“You only have minutes…” Why every officer needs an individual first aid kit
By Dave Brown
It’s hard to remember exactly what happened. There was a bright flash followed by a loud bang and somehow you ended up on the ground. You reach for the source of pain and are surprised to find blood seeping through your uniform. Thankfully, backup is right behind you, EMS is ten minutes away and the nearest fully equipped trauma room is 30 minutes down the road.
By Dave Brown
Unfortunately, if bleeding from a serious gunshot wound is not controlled right away, you could be dead in half that time.
These are the next few minutes of your life. What you did to prepare for this moment is going to dictate whether or not these are the last few minutes of your life.
Everyone who carries a firearm for a living or spends any amount of time on training ranges should seriously consider carrying an individual first aid kit (IFAK) in an easily accessible place on their person. An IFAK is not a general first aid kit, nor is it primarily designed to help others; it is for you, or for others around you, to help you.
The goal of a good IFAK should not be “how much can I stuff in there,” but rather, “what is the minimum amount of gear I need to keep me alive for those first few minutes.”
An IFAK is a minimal, singular-purpose kit designed to stop uncontrolled bleeding from a penetrating gunshot or stab wound. (This is why they are sometimes termed blow-out kits.) The philosophy of a compact IFAK that is carried with you at all times is simple — the most well-equipped first aid kit in your vehicle may be too far away when you need it the most.
During active shooter situations, people who can help may surround you, but if there is no tactical medic on your team, EMS may be forced to stay back until shooters have been neutralized and the zone cleared. Consider yourself on your own for the next few minutes.
Not every IFAK is going to be a perfect setup for everyone. As always, let your mission dictate your gear. The science of combat first aid has improved significantly in the past few years and officers can take advantage of this. A few carefully selected items can now be stored in a kit smaller than the size of a double AR magazine pouch.
Tourniquets save lives. This lesson has been reinforced from decades of conflict in Iraq and Afghanistan to the streets of Boston, Las Vegas and even here in Canada. Lives have been saved by the quick application of a tourniquet to an extremity wound that would have otherwise resulted in the loss of consciousness within seconds, and death within minutes.
If there is one item in an IFAK that could be said to have advanced more than any other through the study of combat medicine and the science of casualty care, it would be the modern combat tourniquet.
Once considered a necessary part of every soldier’s kit, it was almost forgotten about for decades until the 1990s when a United States Special Operations medical research project was undertaken with the goal of improving trauma outcomes. Their research resulted in an article titled “Tactical Combat Casualty Care in Special Operations,” published as a supplement to the August 1996 issue of Military Medicine.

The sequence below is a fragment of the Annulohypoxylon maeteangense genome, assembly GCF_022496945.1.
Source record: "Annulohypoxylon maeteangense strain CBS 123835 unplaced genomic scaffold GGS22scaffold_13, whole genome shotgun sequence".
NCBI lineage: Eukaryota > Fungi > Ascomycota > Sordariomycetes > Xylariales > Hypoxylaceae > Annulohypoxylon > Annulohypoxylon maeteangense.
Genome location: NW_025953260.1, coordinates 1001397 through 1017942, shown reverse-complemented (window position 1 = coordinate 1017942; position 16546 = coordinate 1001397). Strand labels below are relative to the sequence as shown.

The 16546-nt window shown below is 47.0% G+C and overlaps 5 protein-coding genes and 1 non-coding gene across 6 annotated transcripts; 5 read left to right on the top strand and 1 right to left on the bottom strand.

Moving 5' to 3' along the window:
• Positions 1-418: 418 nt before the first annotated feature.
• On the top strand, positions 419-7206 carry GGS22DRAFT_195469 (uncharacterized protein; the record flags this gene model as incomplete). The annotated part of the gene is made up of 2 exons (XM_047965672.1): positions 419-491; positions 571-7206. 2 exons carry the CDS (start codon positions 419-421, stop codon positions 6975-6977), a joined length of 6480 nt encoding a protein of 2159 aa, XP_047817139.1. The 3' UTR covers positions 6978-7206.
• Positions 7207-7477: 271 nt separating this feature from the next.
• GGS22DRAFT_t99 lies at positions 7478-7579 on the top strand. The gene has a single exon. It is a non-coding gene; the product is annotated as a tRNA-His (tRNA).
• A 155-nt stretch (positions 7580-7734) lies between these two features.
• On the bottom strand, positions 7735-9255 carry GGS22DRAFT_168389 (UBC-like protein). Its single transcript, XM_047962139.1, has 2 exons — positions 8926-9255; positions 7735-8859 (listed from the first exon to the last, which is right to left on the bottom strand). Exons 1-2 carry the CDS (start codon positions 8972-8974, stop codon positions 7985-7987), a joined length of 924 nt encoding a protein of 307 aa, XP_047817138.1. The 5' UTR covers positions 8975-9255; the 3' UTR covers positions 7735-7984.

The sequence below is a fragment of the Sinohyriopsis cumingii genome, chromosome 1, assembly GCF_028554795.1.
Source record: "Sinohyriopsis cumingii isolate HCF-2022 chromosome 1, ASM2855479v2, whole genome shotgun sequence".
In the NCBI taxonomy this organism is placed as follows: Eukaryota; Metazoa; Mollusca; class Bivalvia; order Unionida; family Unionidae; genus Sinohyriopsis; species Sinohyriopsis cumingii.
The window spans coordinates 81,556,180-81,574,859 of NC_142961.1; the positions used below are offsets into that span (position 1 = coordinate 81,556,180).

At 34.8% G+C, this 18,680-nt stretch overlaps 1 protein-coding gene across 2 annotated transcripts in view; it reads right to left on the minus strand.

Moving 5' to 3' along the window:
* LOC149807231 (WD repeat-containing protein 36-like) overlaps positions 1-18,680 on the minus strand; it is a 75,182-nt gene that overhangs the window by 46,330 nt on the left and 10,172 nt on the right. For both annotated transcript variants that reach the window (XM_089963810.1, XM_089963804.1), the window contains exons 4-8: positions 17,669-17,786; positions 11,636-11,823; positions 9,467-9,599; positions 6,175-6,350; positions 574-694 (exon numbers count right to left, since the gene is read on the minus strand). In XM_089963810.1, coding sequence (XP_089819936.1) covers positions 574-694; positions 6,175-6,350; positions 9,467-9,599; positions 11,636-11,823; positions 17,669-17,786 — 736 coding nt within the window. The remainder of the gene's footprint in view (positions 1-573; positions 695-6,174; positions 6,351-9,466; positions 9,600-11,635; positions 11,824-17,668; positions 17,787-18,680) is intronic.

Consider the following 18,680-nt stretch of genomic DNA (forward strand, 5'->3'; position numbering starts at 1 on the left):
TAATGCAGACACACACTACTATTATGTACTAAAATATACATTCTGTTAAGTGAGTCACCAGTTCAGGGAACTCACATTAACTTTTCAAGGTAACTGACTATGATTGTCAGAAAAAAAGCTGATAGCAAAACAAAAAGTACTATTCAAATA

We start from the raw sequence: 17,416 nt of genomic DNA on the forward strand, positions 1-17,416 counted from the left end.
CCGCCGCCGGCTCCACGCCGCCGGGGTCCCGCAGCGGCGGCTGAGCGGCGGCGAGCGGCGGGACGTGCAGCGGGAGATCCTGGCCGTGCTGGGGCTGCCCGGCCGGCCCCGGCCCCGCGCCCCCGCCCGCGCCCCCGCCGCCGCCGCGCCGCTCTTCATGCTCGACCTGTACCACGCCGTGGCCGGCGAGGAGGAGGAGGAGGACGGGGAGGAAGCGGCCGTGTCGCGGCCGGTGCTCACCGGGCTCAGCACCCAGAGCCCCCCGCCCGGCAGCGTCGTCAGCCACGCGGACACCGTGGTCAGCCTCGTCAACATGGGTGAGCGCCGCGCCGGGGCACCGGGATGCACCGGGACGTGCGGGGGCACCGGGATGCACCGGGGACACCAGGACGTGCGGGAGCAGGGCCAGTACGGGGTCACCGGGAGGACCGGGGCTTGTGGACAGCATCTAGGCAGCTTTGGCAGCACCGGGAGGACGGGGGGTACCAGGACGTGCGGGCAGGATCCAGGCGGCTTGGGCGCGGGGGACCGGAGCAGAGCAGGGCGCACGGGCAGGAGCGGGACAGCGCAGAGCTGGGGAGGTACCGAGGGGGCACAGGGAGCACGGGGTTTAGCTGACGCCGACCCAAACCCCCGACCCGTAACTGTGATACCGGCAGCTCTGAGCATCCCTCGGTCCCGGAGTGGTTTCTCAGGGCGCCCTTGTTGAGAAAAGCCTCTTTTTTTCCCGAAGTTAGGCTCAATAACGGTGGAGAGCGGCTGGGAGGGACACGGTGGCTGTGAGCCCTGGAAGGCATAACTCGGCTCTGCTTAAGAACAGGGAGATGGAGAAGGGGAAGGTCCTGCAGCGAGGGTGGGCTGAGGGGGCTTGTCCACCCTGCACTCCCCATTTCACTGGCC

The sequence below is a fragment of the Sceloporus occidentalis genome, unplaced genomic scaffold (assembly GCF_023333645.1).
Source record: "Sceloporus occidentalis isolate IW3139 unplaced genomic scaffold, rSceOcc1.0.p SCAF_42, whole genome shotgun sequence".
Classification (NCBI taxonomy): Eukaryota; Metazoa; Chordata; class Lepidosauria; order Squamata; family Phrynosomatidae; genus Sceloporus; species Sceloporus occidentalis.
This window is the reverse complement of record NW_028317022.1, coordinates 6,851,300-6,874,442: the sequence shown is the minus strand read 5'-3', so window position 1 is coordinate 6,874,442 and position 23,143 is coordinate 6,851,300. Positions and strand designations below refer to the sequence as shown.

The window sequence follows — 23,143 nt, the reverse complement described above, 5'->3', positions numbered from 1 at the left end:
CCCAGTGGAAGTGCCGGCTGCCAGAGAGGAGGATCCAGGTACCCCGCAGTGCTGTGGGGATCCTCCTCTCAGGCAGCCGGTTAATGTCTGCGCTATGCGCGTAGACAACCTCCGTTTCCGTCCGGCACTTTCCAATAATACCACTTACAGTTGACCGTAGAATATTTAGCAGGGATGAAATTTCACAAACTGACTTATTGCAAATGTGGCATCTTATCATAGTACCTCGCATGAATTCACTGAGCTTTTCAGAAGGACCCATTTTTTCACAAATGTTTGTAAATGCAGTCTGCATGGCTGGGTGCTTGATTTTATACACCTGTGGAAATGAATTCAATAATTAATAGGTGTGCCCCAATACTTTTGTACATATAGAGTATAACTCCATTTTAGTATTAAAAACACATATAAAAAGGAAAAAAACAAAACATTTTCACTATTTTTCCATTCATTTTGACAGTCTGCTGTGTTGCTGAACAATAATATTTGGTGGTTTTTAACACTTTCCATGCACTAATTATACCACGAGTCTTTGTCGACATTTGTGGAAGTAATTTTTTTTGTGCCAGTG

The project’s core principles for Tactical Combat Casualty Care (TCCC) are to avoid preventable deaths with effective gear, better training and good tactics. Their guidelines were customized primarily for use on the battlefield and concentrated on the three most common causes of preventable death in combat:
• extremity hemorrhage (60 per cent of deaths),
• tension pneumothorax (33 per cent of deaths), and
• airway obstruction (6 per cent of deaths).
The U.S. military began to equip every soldier on the ground with a compact first aid kit designed to address these three problems specifically. Those kits were designated as the “Improved First Aid Kit” in the U.S. Army, and the “Individual First Aid Kit” in the U.S. Air Force and U.S. Marines.
Those kits contained a variety of items depending on the issuing branch, designed for self-aid first and buddy-aid second. In other words, when carried in a place easily accessible to either hand, you would first use the kit on yourself, and if that were not possible, another soldier could use your kit on you.
In subsequent years, percentages of death due to tension pneumothorax have fallen significantly due to advances in body armour.
The same applies to police officers. Consider today that extremity hemorrhage will likely be your biggest concern. While combat soldiers may have to deal with hospital care that is hours away, police officers have sometimes been suddenly thrust onto streets that look more like combat zones and had to deal with situations where help is not always blocks away. This is why the lessons learned from combat are also important on the streets.
Equipment does not replace tactics and stopping the threat will always have first priority. The best medicine is superior firepower. That means winning the fight as quickly and efficiently as possible. After that, it’s time to look after the fallen.